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Complete Step Process for Asphalt Installation

Advice on What to Expect in Southwest Virginia from Paving Plus

Do you wonder about the complete step process for asphalt installation? If the idea of installing asphalt is new to you, it does help to know what to expect. In southwest Virginia, Paving Plus is always happy to answer customer questions.

However, trying to answer questions during the installation itself may not be the best time. This is when our team is busy operating machinery, laying the asphalt, and ensuring a quality job. Questions from customers can distract our professionals from these important tasks.

Paving Plus installs, repairs, and maintains asphalt in southwest Virginia every day. You might say the asphalt installation process is like second nature to us. So this month, we lay out the complete step process for asphalt installation. With this advice, you will know what to expect when you see our crew members in action.


The Steps to Asphalt Installation: Step One – Evaluate and Prepare

The step process for asphalt installation begins by evaluating and preparing the land area where we will lay the asphalt. Depending on whether we are installing a road or driveway, this may differ slightly.

For example, if we are installing over an existing driveway, we can expect there to be light or minimal vehicle use. It may have daily use, but the types of vehicles would generally be limited to cars or pickup trucks. Roadways, in comparison, must be prepared for heavy vehicle use from trucks, buses, and more.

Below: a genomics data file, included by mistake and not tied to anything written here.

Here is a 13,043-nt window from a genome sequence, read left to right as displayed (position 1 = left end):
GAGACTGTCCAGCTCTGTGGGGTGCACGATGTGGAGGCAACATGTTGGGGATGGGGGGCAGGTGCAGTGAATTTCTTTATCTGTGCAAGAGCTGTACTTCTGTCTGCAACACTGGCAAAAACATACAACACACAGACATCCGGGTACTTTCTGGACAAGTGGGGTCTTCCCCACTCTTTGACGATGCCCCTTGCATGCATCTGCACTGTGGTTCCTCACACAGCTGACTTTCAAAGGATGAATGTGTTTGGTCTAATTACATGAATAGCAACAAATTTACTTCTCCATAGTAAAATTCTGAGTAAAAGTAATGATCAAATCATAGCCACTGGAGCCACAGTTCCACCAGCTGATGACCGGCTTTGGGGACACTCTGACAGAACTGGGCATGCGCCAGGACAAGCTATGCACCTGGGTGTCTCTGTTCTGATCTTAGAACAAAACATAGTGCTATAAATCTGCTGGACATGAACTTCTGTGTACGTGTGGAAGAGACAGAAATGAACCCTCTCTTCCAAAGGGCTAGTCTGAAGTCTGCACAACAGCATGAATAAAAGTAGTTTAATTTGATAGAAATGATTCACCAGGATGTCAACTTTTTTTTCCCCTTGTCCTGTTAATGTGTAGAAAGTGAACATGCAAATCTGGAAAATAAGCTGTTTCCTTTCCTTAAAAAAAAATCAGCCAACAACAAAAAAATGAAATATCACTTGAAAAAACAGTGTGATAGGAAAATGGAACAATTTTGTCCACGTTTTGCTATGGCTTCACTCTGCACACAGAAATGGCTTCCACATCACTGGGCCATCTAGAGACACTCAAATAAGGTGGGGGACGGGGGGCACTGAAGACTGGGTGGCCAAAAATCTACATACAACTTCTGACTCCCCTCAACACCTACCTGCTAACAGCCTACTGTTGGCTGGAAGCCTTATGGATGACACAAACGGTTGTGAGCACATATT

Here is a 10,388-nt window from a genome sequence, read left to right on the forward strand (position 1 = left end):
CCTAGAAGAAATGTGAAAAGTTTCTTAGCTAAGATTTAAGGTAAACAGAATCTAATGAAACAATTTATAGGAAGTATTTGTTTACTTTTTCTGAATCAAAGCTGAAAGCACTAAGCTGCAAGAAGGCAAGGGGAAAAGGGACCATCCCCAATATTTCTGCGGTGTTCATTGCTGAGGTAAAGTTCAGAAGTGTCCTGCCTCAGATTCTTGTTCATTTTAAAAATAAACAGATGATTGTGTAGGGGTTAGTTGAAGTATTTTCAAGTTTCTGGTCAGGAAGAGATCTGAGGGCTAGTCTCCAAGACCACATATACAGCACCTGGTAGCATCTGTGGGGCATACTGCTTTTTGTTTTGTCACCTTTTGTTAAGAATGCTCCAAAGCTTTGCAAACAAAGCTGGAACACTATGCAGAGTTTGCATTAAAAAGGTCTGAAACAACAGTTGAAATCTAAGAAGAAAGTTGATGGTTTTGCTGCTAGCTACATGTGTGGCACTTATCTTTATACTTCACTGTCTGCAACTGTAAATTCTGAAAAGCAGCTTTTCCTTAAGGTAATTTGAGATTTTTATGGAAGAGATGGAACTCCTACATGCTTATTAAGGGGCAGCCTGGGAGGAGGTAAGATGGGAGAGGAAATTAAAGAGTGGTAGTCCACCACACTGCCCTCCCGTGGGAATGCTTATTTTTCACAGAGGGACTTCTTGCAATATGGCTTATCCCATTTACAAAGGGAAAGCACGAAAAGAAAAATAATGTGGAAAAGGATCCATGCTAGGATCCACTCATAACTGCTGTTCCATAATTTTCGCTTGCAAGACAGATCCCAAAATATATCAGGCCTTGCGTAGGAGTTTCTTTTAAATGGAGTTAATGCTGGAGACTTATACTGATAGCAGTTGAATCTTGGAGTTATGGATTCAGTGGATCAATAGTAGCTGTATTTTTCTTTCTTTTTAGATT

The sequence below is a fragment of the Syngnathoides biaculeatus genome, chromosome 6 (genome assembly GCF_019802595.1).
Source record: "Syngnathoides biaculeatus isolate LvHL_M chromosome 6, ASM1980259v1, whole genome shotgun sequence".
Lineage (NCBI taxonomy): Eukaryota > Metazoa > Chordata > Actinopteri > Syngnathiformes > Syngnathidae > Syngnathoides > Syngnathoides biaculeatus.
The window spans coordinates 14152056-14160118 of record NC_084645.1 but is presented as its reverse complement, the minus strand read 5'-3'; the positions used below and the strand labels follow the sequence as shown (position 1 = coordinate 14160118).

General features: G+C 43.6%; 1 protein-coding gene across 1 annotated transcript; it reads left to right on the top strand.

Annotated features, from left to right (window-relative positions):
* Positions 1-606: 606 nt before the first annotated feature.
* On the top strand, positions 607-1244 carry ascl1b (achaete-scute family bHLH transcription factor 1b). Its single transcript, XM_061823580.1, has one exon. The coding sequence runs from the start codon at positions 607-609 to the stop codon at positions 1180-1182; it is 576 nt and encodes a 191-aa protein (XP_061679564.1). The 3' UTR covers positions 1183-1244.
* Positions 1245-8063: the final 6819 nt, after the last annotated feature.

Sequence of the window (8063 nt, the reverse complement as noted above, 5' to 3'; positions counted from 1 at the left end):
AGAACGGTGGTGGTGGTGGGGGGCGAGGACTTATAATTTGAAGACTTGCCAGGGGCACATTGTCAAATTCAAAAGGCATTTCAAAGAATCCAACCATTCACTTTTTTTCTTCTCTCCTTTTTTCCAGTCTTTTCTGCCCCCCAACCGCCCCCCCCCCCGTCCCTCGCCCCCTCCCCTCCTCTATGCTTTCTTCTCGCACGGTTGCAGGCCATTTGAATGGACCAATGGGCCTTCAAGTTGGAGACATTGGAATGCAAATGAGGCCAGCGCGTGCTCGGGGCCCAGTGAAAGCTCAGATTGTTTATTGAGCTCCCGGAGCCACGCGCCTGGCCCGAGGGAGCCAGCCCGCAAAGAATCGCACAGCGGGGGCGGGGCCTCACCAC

Depending on the area, there may be some element of demolition and removal. This may consist of possibly scoring an existing surface to roughen it or removing debris. These steps prepare the surface for additional steps to come.


Step Two Involves Grading and Sloping for Drainage

The second part of the step process for asphalt installation takes a look at water. We understand that standing water is not a friend to asphalt. Water can seep into cracks in the pavement and weaken the sublayers below. This is why grading and sloping is a vital step in helping to maintain the integrity of the asphalt installation.

Our region in Virginia can experience a variety of precipitation. It may be springtime rain or winter snow, but this water needs to move. Roadways have gutters that lead to sewers. Residential driveways must often consider drainage from the roof of the home.

The proper grading and sloping of the driveway is a critical second step. It ensures the water has a place to flow away from the structure to the street. Keeping water moving with proper grading and sloping ensures fewer problems over the life of the pavement’s use.


Preparing the Sub Base Layer is Installation Step Three

As we said in step one, the paving area will determine the preparation. This includes whether it requires a sub base layer. If we install over an existing concrete or gravel driveway, that layer of material may be adequate as a sub base.

If we install asphalt over a dirt base, then we generally must include a layer of gravel to help build and hold the surface of the pavement structure. We must place this added layer of material in such a way that it lifts and slopes properly.

Working with a rough sub base and before installing the asphalt, we also apply a binder or prime coat. This tacky material serves to both seal and adhere the sub base to the asphalt. The tack coat keeps the sub base and asphalt layers secure.